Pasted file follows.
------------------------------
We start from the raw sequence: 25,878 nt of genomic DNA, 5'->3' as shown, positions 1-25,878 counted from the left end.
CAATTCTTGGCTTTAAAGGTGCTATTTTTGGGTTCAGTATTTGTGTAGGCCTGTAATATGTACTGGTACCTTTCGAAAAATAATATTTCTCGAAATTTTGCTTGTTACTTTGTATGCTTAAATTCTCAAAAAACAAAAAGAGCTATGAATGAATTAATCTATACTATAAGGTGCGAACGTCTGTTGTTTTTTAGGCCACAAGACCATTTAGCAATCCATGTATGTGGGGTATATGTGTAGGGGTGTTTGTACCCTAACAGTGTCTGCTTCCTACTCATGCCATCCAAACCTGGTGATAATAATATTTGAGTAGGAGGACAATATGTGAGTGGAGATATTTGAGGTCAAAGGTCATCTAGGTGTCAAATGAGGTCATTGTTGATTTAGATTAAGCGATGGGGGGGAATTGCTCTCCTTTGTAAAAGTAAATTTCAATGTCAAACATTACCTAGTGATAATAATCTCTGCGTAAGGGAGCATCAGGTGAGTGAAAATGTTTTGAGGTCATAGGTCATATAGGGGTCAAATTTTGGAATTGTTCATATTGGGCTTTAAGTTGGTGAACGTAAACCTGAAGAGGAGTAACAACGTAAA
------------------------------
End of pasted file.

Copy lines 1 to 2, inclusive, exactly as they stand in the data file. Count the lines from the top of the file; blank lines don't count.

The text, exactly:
We start from the raw sequence: 25,878 nt of genomic DNA, 5'->3' as shown, positions 1-25,878 counted from the left end.
CAATTCTTGGCTTTAAAGGTGCTATTTTTGGGTTCAGTATTTGTGTAGGCCTGTAATATGTACTGGTACCTTTCGAAAAATAATATTTCTCGAAATTTTGCTTGTTACTTTGTATGCTTAAATTCTCAAAAAACAAAAAGAGCTATGAATGAATTAATCTATACTATAAGGTGCGAACGTCTGTTGTTTTTTAGGCCACAAGACCATTTAGCAATCCATGTATGTGGGGTATATGTGTAGGGGTGTTTGTACCCTAACAGTGTCTGCTTCCTACTCATGCCATCCAAACCTGGTGATAATAATATTTGAGTAGGAGGACAATATGTGAGTGGAGATATTTGAGGTCAAAGGTCATCTAGGTGTCAAATGAGGTCATTGTTGATTTAGATTAAGCGATGGGGGGGAATTGCTCTCCTTTGTAAAAGTAAATTTCAATGTCAAACATTACCTAGTGATAATAATCTCTGCGTAAGGGAGCATCAGGTGAGTGAAAATGTTTTGAGGTCATAGGTCATATAGGGGTCAAATTTTGGAATTGTTCATATTGGGCTTTAAGTTGGTGAACGTAAACCTGAAGAGGAGTAACAACGTAAA